The Burden of Motorcycle-Related Neuro-Trauma in Ireland and Associated Helmet Usage

This article reports on a study of the burden of motorcycle-related neurotrauma in Ireland and associated helmet usage. The authors note that motorcycles represent fewer than 2% of the licensed vehicles but motorcyclists account for 12% of road deaths in Ireland. The British Road Safety Authority has introduced the SHARP program, which helps riders to choose the best-fitting and safest helmets. The authors evaluated the pattern of head injuries sustained by motorcyclists referred to the two neurosurgical centers in Ireland, Beaumont Hospital and Cork University Hospital, over a two-year period (n = 64). They evaluated the data to ascertain if the new SHARP guidelines could be of benefit in reducing the burden of motorcycle related neurotrauma and disability. Despite Ireland having mandatory helmet laws almost a quarter of the motorcyclists with traumatic brain injury were unhelmeted (33% were wearing helmets; 24% were not wearing helmets; 43% were not documented). Of the 64 patients, 16% were confirmed to have consumed alcohol just prior to injury; 26% needed admission to intensive care; and 17% died from their traumatic brain injury (TBI). The authors conclude that a significant reduction in mortality and morbidity would be realized if all motorcyclists in Ireland were to wear helmets that satisfied the SHARP criteria.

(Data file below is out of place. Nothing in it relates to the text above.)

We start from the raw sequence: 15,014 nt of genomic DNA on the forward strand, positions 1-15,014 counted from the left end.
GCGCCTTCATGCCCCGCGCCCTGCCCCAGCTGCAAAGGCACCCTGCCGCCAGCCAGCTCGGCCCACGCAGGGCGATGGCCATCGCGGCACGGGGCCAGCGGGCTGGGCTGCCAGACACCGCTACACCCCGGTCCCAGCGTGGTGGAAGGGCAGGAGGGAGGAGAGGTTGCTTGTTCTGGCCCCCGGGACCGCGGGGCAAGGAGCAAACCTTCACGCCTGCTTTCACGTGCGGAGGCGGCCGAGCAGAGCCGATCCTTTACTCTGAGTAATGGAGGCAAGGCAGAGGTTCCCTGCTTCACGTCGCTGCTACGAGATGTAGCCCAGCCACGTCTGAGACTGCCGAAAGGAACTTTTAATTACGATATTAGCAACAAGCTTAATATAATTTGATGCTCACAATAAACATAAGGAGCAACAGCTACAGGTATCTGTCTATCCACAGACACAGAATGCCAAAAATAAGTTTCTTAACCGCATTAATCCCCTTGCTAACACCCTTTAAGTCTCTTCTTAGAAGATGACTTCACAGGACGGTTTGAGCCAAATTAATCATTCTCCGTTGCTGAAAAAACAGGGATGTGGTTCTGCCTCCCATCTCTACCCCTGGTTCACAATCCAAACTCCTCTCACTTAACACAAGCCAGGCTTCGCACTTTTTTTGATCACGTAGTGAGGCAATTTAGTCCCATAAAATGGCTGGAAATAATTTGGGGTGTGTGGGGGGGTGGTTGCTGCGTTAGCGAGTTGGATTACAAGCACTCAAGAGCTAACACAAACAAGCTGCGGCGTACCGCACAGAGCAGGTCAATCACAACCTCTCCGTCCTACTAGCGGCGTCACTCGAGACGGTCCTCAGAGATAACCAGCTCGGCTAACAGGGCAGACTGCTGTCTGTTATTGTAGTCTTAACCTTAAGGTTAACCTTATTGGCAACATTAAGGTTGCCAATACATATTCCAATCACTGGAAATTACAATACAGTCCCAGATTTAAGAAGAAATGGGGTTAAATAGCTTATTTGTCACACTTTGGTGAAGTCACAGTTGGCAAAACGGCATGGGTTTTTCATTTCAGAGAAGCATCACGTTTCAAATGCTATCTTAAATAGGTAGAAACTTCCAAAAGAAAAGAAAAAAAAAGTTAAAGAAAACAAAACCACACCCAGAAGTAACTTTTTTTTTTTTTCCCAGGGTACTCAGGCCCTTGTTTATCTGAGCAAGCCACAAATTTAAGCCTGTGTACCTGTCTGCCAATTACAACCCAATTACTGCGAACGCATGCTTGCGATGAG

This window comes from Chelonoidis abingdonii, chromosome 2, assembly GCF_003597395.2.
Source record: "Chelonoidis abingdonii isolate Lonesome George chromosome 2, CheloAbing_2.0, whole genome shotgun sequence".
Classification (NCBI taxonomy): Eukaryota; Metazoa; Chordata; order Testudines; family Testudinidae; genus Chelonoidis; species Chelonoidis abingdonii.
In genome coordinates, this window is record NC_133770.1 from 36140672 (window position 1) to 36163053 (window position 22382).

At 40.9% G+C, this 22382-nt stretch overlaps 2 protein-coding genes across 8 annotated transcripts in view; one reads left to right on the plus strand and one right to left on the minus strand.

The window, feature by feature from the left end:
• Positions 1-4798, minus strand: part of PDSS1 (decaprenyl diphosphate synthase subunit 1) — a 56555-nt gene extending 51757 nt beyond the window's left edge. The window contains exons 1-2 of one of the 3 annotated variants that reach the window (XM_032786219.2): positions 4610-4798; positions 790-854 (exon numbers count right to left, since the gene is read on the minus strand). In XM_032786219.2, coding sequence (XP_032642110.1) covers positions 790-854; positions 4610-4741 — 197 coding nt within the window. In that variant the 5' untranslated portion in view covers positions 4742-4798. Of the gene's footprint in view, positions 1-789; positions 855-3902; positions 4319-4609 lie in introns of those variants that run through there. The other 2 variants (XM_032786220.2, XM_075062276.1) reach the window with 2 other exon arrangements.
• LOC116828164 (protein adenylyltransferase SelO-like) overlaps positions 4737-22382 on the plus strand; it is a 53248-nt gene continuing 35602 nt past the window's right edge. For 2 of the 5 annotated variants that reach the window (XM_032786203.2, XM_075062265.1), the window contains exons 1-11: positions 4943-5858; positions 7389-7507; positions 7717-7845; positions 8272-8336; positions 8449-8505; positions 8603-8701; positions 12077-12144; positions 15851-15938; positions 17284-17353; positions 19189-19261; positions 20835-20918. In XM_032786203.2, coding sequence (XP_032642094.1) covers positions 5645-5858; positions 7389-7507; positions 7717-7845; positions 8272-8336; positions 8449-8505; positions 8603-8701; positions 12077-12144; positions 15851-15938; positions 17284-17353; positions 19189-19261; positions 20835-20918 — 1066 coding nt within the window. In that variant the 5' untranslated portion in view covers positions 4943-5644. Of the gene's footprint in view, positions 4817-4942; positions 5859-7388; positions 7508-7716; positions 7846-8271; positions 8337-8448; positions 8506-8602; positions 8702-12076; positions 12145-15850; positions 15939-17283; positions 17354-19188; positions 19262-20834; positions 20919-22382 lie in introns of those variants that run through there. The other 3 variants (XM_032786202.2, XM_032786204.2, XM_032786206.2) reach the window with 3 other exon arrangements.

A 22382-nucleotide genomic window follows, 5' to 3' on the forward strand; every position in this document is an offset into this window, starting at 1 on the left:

• Authors:
    • Murphy, R K J
    • Mcevoy, L
    • Kelleher, M O
    • Bolger, C
    • Phillips, J
  • Publication Date: 2009-4


  • English

Media Info

  • Media Type: Print
  • Features: Figures; References;
  • Pagination: pp 162-164
  • Serial:

Subject/Index Terms

Filing Info

  • Accession Number: 01148158
  • Record Type: Publication
  • Files: TRIS
  • Created Date: Dec 31 2009 9:48AM